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Article updated: 9/19/2011 1:08 PM

Arlington Heights to review details of Sheraton plan

Balconies are proposed for the luxury apartments at Arlington Downs in Arlington Heights.

Balconies are proposed for the luxury apartments at Arlington Downs in Arlington Heights.

 

Rendering Courtesy Arlington DEVCO LLC

 Arlington Downs’ plans include luxury apartments in the former Sheraton Chicago Northwest in Arlington Heights.

Arlington Downs' plans include luxury apartments in the former Sheraton Chicago Northwest in Arlington Heights.

 

Rendering Courtesy Arlington DEVCO LLC

 This is a rendering of what a restaurant might look like at Arlington Downs.

This is a rendering of what a restaurant might look like at Arlington Downs.

 

Rendering Courtesy Arlington DEVCO LLC

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Curious about the proposal to turn the former Sheraton Chicago Northwest, the closed hotel next to the Arlington Park racetrack, into luxury rental apartments?

The project, called Arlington Downs, will come before the Arlington Heights plat and subdivision committee at 6:30 p.m. Wednesday, Sept. 21.

Besides using the hotel building, developers also plan new construction for the grounds of the old hotel, shuttered since late in 2009.

The project was first unveiled to Arlington Heights officials in August. Wednesday's meeting will be in the Community Room on the third floor of village hall, 33 S. Arlington Heights Road.

The first phase would be building 200-250 apartments in the old hotel, but even that is at least 18 months away, said Mark Matthews of the Argent Group, representing the developers.

The developer is Arlington DEVCO LLC, and the architect is Pappageorge/Haymes in Chicago.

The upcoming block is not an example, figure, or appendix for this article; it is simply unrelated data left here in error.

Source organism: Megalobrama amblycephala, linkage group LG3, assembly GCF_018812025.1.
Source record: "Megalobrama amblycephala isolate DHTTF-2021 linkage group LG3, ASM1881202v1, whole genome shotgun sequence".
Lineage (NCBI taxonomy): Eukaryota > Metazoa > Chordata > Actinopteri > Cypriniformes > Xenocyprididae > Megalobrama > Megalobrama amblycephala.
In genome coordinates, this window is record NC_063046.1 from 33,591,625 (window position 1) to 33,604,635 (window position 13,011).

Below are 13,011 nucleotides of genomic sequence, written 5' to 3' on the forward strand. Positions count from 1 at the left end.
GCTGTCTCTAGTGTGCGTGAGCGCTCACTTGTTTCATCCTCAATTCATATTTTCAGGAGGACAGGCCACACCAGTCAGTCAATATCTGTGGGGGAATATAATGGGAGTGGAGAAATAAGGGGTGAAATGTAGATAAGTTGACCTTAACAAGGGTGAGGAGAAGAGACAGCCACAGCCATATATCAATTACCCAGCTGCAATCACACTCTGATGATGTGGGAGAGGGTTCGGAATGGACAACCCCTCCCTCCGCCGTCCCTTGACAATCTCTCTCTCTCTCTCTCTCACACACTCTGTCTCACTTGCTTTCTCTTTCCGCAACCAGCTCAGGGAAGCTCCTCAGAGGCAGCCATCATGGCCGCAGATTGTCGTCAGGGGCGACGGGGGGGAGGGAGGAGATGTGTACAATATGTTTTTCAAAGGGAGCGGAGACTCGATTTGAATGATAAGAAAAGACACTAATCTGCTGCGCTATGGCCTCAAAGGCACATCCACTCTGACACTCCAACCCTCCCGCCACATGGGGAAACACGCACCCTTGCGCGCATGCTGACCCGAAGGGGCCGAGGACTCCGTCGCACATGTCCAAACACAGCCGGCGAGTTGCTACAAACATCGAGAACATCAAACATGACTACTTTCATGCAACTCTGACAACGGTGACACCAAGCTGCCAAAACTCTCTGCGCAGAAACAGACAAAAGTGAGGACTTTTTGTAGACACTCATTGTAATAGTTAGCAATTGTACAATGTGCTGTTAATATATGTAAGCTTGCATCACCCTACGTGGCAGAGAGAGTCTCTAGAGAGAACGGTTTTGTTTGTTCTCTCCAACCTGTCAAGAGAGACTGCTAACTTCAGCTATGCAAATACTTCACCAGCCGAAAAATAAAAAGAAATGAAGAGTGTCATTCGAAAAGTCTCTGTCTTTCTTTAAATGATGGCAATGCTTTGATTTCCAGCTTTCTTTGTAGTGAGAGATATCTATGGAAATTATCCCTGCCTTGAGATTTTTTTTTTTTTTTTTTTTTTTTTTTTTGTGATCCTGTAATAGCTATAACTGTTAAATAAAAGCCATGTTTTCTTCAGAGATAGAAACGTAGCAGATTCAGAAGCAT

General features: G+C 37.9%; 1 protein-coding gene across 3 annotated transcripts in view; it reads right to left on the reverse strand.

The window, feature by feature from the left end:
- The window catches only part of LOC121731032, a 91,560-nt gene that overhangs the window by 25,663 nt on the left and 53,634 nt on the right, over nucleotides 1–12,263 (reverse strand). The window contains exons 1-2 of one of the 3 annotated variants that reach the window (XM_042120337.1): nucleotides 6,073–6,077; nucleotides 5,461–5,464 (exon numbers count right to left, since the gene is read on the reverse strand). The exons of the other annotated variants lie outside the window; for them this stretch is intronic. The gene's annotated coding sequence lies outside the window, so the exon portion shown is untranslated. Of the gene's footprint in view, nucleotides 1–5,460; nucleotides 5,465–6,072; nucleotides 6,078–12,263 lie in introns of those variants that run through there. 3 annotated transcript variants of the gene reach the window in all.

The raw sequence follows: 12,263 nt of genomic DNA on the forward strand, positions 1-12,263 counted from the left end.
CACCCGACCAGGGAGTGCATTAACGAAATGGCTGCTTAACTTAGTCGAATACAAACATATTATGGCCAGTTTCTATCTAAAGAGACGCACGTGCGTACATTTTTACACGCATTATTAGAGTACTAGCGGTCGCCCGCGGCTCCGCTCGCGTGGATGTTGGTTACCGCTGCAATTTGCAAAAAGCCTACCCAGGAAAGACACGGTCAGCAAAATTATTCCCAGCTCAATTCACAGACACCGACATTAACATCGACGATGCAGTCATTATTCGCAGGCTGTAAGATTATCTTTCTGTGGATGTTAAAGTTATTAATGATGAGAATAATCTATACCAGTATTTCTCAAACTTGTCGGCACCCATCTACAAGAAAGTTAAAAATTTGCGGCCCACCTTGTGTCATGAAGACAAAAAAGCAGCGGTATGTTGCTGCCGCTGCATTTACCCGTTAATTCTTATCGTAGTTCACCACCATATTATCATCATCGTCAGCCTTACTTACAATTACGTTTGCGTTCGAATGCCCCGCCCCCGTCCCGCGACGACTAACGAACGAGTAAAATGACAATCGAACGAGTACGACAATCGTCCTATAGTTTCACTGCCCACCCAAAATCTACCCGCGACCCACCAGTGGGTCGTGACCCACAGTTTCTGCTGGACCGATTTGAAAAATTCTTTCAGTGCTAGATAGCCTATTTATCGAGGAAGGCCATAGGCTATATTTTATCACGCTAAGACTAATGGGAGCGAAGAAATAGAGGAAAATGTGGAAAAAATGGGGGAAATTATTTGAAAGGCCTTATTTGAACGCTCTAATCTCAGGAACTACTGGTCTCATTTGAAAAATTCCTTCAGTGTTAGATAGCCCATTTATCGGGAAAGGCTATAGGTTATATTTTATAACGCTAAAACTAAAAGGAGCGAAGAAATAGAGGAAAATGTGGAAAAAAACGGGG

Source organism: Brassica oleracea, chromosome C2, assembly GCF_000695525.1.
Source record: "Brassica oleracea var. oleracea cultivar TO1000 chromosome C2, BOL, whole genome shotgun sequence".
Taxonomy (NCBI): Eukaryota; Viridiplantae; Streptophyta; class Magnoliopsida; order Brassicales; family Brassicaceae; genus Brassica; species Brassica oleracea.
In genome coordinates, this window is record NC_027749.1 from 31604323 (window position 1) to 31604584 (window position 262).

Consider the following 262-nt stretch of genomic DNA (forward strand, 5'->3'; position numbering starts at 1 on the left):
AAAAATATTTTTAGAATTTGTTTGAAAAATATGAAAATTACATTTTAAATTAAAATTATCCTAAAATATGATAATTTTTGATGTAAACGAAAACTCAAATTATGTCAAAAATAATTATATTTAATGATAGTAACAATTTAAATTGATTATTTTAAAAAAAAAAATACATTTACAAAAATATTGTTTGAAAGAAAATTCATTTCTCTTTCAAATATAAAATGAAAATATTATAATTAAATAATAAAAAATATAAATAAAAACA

New construction planned for the site includes an extended-stay hotel of at least 108 rooms, 70,000-140,000 square feet of retail and more apartments.

The architecture of any new construction would be compatible with neighboring Arlington Park, said Matthews.

Charles Witherington-Perkins, director of planning and community development for the village, told the board the staff is very excited about the project, which would remedy a prominent eyesore. Issues include parking, density, how the project is phased and stormwater retention, he said.

Ted Mandingo, who did feasibility studies for the owners, said the Arlington Downs business plan would not change if Arlington Park were allowed to install slot machines -- because most gambling clientele would not stay overnight or even eat in local restaurants.

In August the owners said they were trying to find an operator for the CoCo Key Water Resort, built at a cost of $25 million adjacent to the hotel. It also was closed in 2009.

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